I feel like everyone is sick of Hall of Fame talk. Even those of us who never get sick of Hall of Fame talk. The announcement is at 2pm on Wednesday. But before then there will be hours and hours of Hall of Fame talk:
The announcement will be part of a three-hour live show beginning at 12:00 p.m. ET anchored by MLB Network’s Greg Amsinger, Brian Kenny and Heidi Watney, and including the first interviews with any electees immediately following the announcement, plus analysis from Bob Costas, Harold Reynolds, John Smoltz, Hall of Fame award-winning baseball writer Peter Gammons and Hall of Fame voters Jon Heyman, Ken Rosenthal, Joel Sherman and Tom Verducci, and segments analyzing the ballot from a sabermetric perspective.
Live coverage and analysis of the Hall of Fame announcement will be featured throughout the day on MLB Network beginning with Hot Stoveat 9:00 a.m. ET and continuing on Intentional Talk, Clubhouse Confidential and MLB Tonight starting at 3:00 p.m. ET.
I’ll watch it I guess. It’ll be like Alex in “A Clockwork Orange” watching the old ultraviolence. By the time it’s over I’ll never want to mention Jack Morris again.
Wait, that already happened.
Former Red Sox right-hander Nathan Eovaldi is up for grabs this offseason, and Nick Cafardo of the Boston Globe says that as many as nine suitors are interested in bringing the righty aboard. While the Red Sox are eager to retain Eovaldi’s services after his lights-out performance during their recent postseason run, they’ll have to contend with the Brewers, Phillies, Braves, White Sox, Padres, Blue Jays, Giants, and Angels — all of whom are reportedly positioned to offer something for the starter this winter.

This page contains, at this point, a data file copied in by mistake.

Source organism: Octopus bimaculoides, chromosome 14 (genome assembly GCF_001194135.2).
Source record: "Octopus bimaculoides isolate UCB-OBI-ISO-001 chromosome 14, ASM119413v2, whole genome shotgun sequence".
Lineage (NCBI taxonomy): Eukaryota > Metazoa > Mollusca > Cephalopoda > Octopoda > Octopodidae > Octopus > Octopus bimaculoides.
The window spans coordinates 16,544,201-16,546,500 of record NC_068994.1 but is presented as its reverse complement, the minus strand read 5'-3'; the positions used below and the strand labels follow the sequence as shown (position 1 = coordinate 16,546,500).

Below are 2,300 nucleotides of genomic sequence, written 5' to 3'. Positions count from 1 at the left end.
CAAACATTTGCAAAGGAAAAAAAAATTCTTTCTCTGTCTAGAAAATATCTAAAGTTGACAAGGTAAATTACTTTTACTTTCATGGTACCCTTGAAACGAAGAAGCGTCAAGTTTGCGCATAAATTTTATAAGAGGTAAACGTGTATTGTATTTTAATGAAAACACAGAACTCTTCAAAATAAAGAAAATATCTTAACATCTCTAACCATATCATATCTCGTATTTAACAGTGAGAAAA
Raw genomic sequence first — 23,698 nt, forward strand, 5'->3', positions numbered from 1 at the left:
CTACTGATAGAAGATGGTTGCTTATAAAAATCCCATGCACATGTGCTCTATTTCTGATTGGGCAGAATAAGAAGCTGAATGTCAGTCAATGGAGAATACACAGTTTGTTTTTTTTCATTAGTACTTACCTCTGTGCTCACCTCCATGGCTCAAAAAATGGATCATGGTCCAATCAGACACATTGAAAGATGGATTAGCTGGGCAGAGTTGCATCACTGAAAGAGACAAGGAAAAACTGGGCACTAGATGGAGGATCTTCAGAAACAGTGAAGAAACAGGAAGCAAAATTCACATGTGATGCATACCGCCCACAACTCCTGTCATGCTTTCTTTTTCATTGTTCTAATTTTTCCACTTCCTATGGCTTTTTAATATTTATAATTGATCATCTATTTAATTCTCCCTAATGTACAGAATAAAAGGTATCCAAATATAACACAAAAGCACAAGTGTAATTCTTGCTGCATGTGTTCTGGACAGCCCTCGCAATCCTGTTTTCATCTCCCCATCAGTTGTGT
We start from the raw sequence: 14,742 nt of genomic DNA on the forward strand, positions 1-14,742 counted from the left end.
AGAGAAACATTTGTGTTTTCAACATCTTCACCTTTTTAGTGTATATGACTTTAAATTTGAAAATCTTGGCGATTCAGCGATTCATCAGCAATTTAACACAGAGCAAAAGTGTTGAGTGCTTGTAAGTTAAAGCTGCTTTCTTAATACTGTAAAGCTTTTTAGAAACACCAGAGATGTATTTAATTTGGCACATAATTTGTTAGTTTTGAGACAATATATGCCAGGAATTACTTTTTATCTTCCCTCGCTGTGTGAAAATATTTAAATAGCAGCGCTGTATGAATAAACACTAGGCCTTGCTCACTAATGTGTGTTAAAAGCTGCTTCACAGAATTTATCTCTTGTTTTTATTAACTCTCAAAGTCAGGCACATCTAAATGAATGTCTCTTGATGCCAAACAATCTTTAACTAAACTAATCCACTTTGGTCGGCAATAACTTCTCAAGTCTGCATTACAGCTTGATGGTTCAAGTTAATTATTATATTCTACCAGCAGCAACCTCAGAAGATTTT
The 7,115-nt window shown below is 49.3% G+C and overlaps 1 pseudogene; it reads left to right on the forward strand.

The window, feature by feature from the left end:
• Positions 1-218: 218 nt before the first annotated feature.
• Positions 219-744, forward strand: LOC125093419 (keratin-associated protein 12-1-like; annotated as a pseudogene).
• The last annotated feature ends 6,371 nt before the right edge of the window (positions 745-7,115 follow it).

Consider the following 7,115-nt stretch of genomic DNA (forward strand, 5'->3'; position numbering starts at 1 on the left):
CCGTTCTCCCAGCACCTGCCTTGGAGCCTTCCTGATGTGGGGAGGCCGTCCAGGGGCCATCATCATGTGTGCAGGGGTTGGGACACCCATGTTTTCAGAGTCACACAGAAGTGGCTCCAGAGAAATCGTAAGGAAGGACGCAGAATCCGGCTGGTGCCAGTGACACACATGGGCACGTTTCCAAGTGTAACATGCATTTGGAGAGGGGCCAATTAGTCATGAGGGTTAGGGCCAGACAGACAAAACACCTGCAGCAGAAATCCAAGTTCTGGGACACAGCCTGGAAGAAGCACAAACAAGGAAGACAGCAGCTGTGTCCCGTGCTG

It wasn’t all smooth sailing for the 28-year-old in 2018, however. After losing his 2017 season to Tommy John surgery, he underwent an additional procedure to remove loose bodies from his right elbow in March and didn’t make his first appearance until the end of May. He was flipped for lefty reliever Jalen Beeks just prior to the trade deadline and finished his season with a combined 6-7 record in 21 starts, a 3.81 ERA, 1.6 BB/9, and 8.2 SO/9 through 111 innings.
Despite his numerous health issues over the last few years, Eovaldi raised his stock in October after becoming a major contributor during the Red Sox’ championship run. He contributed two quality starts in the ALDS and ALCS and returned in Games 1-3 of the World Series with three lights-out performances in relief — including a six-inning effort in the 18-inning marathon that was Game 3.
A frontrunner has yet to emerge for the righty this offseason, but Cafardo points out that the nine teams listed so far might just be the tip of the iceberg. Still, he won’t be the most sought-after starter on the market, as former Diamondbacks southpaw Patrick Corbin is expected to command an even bigger payday following his career-best 6.0-fWAR performance in 2018.